Jerusalem

/Tag: Jerusalem

Daniel in the lion’s den – Bible stories

By |2019-05-01T05:57:37-07:00August 23rd, 2017|Religion, West Asia|

Daniel in the lion's den, from the sarcophagus of Junius Bassus, 359 AD in Rome Who was Daniel? In the Bible story, Daniel was one of the Jews who was in captivity in Babylon during the reign of the Neo-Babylonian kings, in the 600s BC. Babylonian Captivity Neo-Babylonians History of the Jews All our West Asia articles [...]

Sixth Crusade – Medieval History

By |2017-08-03T15:08:20-07:00August 3rd, 2017|History, Medieval|

Frederick II, Holy Roman Emperor Soon after the failure of the Fifth Crusade, Frederick II, the Holy Roman Emperor, decided he would try his luck on Crusade, since he hadn't been allowed to go on the last one. Frederick marched on Acre, in Syria. Acre was under the control of the Islamic Mamluks. But not everyone [...]

Seventh Crusade – Louis IX and Baybars

By |2017-08-03T15:02:32-07:00August 3rd, 2017|History, Medieval|

Louis IX (Saint Louis) The Seventh Crusade was not started by any Pope, but by King Louis IX of France, who became known later as Saint Louis because of his great devotion to the Christian God. The year after the Mamluks captured Jerusalem from the Europeans in 1244 AD, Louis announced his Crusade (in 1245). His mother, Blanche of Castile, thought [...]

Fourth Crusade – the sack of Constantinople

By |2019-06-12T06:55:27-07:00August 3rd, 2017|History, Medieval|

The Pope calls for another crusade In 1200 AD, Pope Innocent began to ask the rulers of Europe to participate in a fourth crusade, again attempting to take Jerusalem away from the Ayyubids who ruled there. Saladin had died in 1193 AD, and some Europeans thought his successors were weaker and would be easier to beat. The kings and queens of Europe weren't interested, [...]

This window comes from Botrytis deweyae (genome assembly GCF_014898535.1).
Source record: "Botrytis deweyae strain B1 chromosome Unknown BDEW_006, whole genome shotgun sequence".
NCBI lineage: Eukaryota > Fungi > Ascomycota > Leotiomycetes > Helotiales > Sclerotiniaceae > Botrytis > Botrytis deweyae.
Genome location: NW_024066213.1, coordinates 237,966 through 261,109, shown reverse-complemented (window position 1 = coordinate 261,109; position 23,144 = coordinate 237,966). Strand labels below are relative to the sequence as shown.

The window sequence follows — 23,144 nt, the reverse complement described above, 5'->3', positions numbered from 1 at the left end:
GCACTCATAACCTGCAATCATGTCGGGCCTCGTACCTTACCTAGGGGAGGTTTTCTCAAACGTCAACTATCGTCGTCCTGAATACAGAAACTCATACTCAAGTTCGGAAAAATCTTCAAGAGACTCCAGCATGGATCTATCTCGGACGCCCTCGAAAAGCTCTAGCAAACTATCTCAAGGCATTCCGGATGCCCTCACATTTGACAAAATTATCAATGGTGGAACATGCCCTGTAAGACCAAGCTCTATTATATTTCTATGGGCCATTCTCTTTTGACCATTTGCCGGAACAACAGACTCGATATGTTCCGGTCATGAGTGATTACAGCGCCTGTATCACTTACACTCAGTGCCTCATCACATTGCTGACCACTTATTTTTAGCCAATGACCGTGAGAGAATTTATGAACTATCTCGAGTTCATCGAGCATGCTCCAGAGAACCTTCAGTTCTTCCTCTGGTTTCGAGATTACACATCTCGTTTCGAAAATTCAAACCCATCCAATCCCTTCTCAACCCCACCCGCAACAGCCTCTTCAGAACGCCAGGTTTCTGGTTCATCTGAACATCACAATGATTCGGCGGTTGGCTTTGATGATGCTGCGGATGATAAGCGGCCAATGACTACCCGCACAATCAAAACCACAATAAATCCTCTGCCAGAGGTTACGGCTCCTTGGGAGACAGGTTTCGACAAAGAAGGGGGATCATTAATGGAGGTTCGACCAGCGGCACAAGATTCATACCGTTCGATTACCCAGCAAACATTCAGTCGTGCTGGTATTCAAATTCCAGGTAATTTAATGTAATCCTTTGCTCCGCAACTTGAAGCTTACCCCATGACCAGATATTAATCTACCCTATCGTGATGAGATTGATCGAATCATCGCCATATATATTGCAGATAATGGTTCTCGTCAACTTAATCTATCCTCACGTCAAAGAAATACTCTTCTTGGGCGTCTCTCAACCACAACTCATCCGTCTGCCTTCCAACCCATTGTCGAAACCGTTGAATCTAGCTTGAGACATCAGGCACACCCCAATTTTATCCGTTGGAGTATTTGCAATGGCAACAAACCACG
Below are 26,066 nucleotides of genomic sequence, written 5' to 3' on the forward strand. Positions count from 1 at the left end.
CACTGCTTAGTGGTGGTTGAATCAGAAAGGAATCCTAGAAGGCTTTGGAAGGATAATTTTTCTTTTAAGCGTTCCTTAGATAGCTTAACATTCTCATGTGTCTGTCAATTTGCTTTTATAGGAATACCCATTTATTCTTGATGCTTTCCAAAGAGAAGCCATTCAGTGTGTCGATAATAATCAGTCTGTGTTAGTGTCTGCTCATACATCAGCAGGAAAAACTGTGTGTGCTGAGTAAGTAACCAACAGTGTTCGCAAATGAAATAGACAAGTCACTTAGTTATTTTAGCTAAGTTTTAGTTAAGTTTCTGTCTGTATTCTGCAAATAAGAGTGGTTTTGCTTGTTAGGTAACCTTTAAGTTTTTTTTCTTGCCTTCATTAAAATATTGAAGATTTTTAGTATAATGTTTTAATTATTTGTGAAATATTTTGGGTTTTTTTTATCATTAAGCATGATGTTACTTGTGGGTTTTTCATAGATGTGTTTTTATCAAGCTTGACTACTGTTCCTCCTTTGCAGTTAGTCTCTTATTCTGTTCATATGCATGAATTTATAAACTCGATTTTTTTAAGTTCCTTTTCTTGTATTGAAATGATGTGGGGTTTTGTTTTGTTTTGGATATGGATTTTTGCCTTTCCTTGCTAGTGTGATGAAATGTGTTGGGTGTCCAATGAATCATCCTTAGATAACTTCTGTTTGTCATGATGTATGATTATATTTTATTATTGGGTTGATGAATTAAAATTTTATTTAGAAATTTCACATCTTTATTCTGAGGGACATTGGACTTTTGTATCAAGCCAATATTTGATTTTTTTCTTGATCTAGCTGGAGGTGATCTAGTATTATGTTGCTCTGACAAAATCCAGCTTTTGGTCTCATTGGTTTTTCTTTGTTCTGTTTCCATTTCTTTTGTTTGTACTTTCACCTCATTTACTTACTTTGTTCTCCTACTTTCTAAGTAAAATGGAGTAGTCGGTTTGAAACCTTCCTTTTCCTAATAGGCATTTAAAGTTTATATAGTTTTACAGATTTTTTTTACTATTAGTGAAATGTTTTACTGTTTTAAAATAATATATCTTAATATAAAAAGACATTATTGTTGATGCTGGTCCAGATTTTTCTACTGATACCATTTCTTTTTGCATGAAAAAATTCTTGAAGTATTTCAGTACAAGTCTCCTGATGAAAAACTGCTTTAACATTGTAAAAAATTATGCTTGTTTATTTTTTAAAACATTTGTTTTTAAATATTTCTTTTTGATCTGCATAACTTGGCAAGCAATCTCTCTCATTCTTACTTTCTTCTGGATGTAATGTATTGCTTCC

Second Crusade – Medieval history

By |2019-02-13T10:29:52-07:00August 3rd, 2017|History, Medieval, West Asia|

Castle of Edessa After the First Crusade After the First Crusade in 1096 AD set up Christian kingdoms all along the coast of Israel and Lebanon, of course the Fatimid caliphs who had ruled that area before were very upset. The First Crusade The Fatimids All our Islamic Empire articles Melisende and her son Baldwin Melisende and the Mamluks [...]

First Crusade – Middle Ages

By |2019-06-08T20:43:42-07:00August 2nd, 2017|History, Medieval|

A Viking ship like the ones that sailed on the First Crusade Before the First Crusade Throughout the 1000s AD, Viking mercenary soldiers, some coming down the Volga river through Russia, and others sailing around through the Straits of Gibraltar, had been fighting for the Byzantine Empire. What are mercenary soldiers? Who were the Vikings? The Byzantine Empire All [...]

Eleanor of Aquitaine – Queen of France and England

By |2019-03-25T05:46:22-07:00August 2nd, 2017|History, Medieval|

Eleanor of Aquitaine (Cloisters Museum, New York City) Eleanor of Aquitaine was fifteen years old in 1137 AD, and not yet married, when her father, the Duke of Aquitaine, died suddenly. Eleanor had no brothers, so she inherited her father's duchy, which included most of southern France. France under the Capetians Feudalism in medieval [...]

Capetians – French History – Middle Ages

By |2019-02-27T06:29:13-07:00August 2nd, 2017|History, Medieval|

Monogram of Hugh Capet (980s AD) Who was Hugh Capet? When the Carolingians died out in 987 AD, the lords of France met to choose a new king. They chose a man named Hugh Capet (hyoo ka-PAY). Hugh Capet was picked for being weak, so the lords could do whatever they wanted and the king wouldn't be [...]

The Mamluks – Medieval Islamic history

By |2018-07-12T09:50:47-07:00July 25th, 2017|History, Islam|

Mamluks: A Mamluk inn for merchants in Cairo Mamluks were enslaved soldiers The Mamluks were originally enslaved bodyguards of the Abbasid caliphs of the Islamic Empire (the word "mamluk" just means "slave" in Arabic). Starting around 850 AD, the Abbasid caliphs captured or bought young boys who were not Muslims as slaves. (More about the Abbasids) The caliphs brought the boys [...]